– I’d be happy to hear more about your research on abduction with CHR

Thanks for the help! I did in fact read the hyprolog paper, and I’m building a small demo of my knowledge base with it. It does simplify things considerably coming from pure chr.
The issue is that my rulebase (a set of legal norms) is getting quite large, and makes heavy use of negation as failure, as in, if the user did not assert a certain fact, it can be considered false in the set of things we know about the user.
The main issue is that I cannot use the “normal” negation (+) in a chr program, as it seems to be mostly ignored.
I need to find a way to express the concept of a negation (i.e. a fact that is omitted) but can be implemented as abducible), and an exception (i.e. a negation that is expressed as a prolog statement, that relies on other facts.
I’m not sure I clarified my intentions, I might rewrite all this paragraph a couple of times again :wink:


hyprolog sounds very interesting. I looked up the paper but its pretty technical.

Could you perhaps post a short didactic example, to illustrates its use and utility.



Glad to be of help :slight_smile:
If you only negate facts one at a time (in HYPROLOG, abducibles), I think the explicit negation will do. If you test the negated fact_(7), it will succeed if fact(7) is not present, and any later attempt to test fact(7) will fail.
I did try to once to include recursion through negation, i.e. turning conjunctions to disjunctions etc., and with general unification it became a terribly complicated mess - so gave that up.
Please keep me posted

I think you can find such examples at the website, the users guide has a few minimalist examples, and the sample programs are more developed. HYPROLOG: Abduction and Assumptions in Logic Programming

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I made a simple example of what i mean using the wet grass example.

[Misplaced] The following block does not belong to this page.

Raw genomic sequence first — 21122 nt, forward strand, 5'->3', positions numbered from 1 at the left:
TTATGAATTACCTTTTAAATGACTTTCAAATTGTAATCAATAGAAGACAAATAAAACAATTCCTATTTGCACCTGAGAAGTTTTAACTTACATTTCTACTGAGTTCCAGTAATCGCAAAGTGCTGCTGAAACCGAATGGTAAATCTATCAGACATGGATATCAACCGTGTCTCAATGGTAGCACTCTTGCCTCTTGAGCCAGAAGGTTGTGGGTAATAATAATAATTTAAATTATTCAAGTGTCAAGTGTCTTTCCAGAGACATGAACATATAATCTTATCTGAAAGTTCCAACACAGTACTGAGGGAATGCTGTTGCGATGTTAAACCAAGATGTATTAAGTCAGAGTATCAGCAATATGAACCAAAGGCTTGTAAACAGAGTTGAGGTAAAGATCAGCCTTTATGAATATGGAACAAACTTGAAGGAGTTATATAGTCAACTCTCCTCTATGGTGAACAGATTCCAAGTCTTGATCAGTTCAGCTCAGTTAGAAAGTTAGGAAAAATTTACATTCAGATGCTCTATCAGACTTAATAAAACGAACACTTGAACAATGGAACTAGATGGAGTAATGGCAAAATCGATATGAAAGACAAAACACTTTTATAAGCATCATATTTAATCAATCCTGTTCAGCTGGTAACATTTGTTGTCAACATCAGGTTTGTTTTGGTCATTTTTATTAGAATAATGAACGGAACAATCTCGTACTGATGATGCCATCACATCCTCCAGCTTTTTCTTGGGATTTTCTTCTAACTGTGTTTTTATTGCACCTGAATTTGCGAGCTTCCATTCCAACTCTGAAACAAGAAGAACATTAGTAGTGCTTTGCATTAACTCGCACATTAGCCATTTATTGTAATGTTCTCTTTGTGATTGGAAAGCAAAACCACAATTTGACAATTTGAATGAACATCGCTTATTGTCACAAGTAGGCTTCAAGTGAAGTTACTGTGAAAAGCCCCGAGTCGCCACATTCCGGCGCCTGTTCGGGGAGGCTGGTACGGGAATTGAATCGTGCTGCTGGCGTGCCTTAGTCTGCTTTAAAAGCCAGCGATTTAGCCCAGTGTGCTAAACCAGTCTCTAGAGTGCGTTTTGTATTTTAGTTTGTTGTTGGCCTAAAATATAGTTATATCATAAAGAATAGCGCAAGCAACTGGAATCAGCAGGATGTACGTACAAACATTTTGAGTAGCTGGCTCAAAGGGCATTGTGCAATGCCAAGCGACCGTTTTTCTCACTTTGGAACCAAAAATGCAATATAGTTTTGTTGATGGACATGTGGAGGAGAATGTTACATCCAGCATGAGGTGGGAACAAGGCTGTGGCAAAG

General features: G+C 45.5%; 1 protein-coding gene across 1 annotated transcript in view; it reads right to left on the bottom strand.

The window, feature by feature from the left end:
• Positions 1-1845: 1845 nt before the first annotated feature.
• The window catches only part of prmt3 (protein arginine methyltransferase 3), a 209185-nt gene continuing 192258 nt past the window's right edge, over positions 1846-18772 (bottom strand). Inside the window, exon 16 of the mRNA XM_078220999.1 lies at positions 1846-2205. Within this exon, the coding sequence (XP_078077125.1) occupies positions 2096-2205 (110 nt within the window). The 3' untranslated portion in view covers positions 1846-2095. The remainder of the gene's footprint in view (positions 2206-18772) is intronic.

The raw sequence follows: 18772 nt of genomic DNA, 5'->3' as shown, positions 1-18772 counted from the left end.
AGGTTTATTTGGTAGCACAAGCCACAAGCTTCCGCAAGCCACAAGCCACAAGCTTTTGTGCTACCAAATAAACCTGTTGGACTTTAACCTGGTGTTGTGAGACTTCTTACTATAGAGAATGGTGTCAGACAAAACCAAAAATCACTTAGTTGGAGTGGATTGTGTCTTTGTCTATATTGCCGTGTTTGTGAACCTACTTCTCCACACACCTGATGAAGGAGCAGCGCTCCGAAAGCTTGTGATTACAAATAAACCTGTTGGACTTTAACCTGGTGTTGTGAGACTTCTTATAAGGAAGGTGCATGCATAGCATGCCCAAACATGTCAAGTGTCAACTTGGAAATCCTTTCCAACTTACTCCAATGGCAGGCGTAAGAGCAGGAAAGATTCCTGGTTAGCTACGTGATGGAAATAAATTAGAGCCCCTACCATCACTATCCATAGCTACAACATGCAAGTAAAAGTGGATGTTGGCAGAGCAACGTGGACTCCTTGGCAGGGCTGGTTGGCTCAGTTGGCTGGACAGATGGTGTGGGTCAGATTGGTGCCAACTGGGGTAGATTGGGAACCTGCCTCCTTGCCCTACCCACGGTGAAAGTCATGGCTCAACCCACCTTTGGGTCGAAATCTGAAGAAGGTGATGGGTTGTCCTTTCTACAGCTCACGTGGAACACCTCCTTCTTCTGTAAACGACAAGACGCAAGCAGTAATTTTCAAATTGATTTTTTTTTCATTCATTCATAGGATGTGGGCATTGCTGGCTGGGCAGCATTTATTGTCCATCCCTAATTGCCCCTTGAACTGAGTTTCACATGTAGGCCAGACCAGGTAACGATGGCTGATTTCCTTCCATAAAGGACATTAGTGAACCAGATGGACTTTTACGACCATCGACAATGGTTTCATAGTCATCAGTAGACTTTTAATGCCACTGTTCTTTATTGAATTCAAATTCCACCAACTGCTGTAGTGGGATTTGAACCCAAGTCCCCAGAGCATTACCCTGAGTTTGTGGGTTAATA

abducibles rained_last_night/0, grass_is_covered/0, tuesday/0.

grass_is_wet:- rained_last_night, \+ exception.
grass_is_wet:- sprinkler_was_on.
sprinkler_was_on:- tuesday.
exception:- grass_is_covered.

In this case I have a general rule, and an exception to that rule.
The execption itself cannot be an abducible, but the conditions for which the exception applies can.
What I would need is the ability to query
grass_is_wet, and have the system return something similar to:

rained_last_night, grass_is_covered_;

But at the moment I only get the second response, since the first is stopped on the negation.

I think the program is incorrect wrt. to the intuition you want to describe. And as you notice \+ does not do the work (deeply rooted in the nature of Prolog, it is impossible to export anything from a call to \+).
I would express the thing as:

abducibles rained_last_night/0, grass_is_covered/0, tuesday/0.

grass_is_wet:- rained_last_night, not_exception.
grass_is_wet:- sprinkler_was_on.
sprinkler_was_on:- tuesday.
not_exception:- grass_is_covered_.

What I did was to rewrite the clause exception:- grass_is_covered. manually (but systematically) into a clause for its negation. It works nicely in this simple example, but of you have something more complicates like
exception:- a, b.
exception:- c, d.
(a,b,c,d being abducibles).

In this case, you can write:

not_exception:- (a_ ; b_), (c_, d_).

I.e., when negating disjunctions become conjunction and vice versa.

Last clause should be
not_exception:- (a_ ; b_), (c_ ; d_).

Yes, In fact I tried changing all the exceptions in not_exception.
It works in simple examples, but it can become fairly complicated when dealing with multiple exceptions.
Also, in my system I need to be able to either work with abducibles, or with grounded terms, depending on the query. so it might be that I know it is not tuesday (as in the previous example),